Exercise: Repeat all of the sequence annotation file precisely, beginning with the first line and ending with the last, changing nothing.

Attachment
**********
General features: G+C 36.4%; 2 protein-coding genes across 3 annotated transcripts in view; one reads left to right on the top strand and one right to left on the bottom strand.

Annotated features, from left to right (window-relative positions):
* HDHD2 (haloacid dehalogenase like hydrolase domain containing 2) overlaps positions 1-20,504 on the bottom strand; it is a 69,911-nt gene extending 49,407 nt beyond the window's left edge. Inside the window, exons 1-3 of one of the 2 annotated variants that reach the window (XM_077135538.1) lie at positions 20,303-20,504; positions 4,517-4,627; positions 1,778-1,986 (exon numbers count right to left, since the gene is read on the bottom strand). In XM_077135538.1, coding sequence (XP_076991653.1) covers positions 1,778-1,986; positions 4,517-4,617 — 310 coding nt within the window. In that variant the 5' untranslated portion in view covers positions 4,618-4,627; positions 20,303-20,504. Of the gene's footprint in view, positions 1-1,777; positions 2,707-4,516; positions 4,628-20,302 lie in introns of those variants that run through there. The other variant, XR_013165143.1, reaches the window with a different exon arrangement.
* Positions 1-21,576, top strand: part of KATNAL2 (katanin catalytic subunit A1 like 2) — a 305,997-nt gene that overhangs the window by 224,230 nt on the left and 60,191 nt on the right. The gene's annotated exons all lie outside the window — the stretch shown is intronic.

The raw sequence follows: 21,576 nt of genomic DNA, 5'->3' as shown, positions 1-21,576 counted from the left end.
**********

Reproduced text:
General features: G+C 36.4%; 2 protein-coding genes across 3 annotated transcripts in view; one reads left to right on the top strand and one right to left on the bottom strand.

Annotated features, from left to right (window-relative positions):
* HDHD2 (haloacid dehalogenase like hydrolase domain containing 2) overlaps positions 1-20,504 on the bottom strand; it is a 69,911-nt gene extending 49,407 nt beyond the window's left edge. Inside the window, exons 1-3 of one of the 2 annotated variants that reach the window (XM_077135538.1) lie at positions 20,303-20,504; positions 4,517-4,627; positions 1,778-1,986 (exon numbers count right to left, since the gene is read on the bottom strand). In XM_077135538.1, coding sequence (XP_076991653.1) covers positions 1,778-1,986; positions 4,517-4,617 — 310 coding nt within the window. In that variant the 5' untranslated portion in view covers positions 4,618-4,627; positions 20,303-20,504. Of the gene's footprint in view, positions 1-1,777; positions 2,707-4,516; positions 4,628-20,302 lie in introns of those variants that run through there. The other variant, XR_013165143.1, reaches the window with a different exon arrangement.
* Positions 1-21,576, top strand: part of KATNAL2 (katanin catalytic subunit A1 like 2) — a 305,997-nt gene that overhangs the window by 224,230 nt on the left and 60,191 nt on the right. The gene's annotated exons all lie outside the window — the stretch shown is intronic.

The raw sequence follows: 21,576 nt of genomic DNA, 5'->3' as shown, positions 1-21,576 counted from the left end.